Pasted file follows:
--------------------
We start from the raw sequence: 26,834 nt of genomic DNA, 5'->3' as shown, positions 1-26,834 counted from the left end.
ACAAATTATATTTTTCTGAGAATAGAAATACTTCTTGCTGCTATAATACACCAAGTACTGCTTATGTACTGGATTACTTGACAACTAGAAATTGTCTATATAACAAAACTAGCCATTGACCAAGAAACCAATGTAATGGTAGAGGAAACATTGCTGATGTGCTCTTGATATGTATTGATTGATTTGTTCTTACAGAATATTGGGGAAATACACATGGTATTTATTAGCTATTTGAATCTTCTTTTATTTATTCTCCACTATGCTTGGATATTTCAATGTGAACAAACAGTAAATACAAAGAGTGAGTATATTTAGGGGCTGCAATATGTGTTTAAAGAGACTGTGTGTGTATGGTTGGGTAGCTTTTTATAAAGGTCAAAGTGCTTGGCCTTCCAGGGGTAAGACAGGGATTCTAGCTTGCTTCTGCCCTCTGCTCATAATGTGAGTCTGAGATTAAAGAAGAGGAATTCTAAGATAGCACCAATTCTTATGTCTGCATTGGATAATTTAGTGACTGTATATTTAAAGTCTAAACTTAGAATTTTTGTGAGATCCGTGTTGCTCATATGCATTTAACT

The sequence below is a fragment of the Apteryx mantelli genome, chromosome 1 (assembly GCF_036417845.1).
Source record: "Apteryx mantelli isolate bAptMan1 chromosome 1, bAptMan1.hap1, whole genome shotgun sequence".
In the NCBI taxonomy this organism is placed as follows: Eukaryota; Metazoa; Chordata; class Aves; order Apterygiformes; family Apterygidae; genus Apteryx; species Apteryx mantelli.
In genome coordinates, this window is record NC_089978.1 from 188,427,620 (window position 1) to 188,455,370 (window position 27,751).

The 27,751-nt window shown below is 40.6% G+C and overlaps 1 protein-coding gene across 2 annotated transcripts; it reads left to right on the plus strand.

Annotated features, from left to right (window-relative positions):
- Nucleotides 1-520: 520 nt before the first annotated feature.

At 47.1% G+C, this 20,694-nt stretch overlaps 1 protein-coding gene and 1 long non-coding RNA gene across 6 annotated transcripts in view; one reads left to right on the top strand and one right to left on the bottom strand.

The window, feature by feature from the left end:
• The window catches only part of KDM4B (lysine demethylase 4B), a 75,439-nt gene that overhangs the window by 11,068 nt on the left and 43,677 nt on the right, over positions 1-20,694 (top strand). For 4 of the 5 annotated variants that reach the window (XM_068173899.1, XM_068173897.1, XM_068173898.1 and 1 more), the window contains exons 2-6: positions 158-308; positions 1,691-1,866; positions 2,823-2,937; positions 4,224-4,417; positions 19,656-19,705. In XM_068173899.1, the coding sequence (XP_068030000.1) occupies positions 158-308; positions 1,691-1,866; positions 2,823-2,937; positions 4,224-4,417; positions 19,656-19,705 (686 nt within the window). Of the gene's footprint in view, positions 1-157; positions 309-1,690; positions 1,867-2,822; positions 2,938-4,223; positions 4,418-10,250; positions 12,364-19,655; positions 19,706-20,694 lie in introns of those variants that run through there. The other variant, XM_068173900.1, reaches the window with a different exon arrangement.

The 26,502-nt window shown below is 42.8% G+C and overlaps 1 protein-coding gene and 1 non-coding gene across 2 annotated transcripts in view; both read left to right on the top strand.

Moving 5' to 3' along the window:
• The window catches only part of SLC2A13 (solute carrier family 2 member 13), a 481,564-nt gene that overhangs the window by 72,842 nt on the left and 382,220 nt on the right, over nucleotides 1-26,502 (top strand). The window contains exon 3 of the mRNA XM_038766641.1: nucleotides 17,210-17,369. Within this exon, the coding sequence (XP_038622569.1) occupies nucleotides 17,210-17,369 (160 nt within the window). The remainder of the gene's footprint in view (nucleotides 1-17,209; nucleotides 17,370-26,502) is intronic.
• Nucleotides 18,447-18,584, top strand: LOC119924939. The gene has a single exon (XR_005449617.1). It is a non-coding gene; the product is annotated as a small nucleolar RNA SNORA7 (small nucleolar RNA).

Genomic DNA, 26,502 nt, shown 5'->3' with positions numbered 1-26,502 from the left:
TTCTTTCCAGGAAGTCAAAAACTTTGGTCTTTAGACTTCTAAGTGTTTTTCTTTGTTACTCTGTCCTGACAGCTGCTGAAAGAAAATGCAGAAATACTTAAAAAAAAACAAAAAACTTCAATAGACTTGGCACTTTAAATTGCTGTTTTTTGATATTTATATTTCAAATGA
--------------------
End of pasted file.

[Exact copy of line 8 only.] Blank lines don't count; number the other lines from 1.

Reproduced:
Annotated features, from left to right (window-relative positions):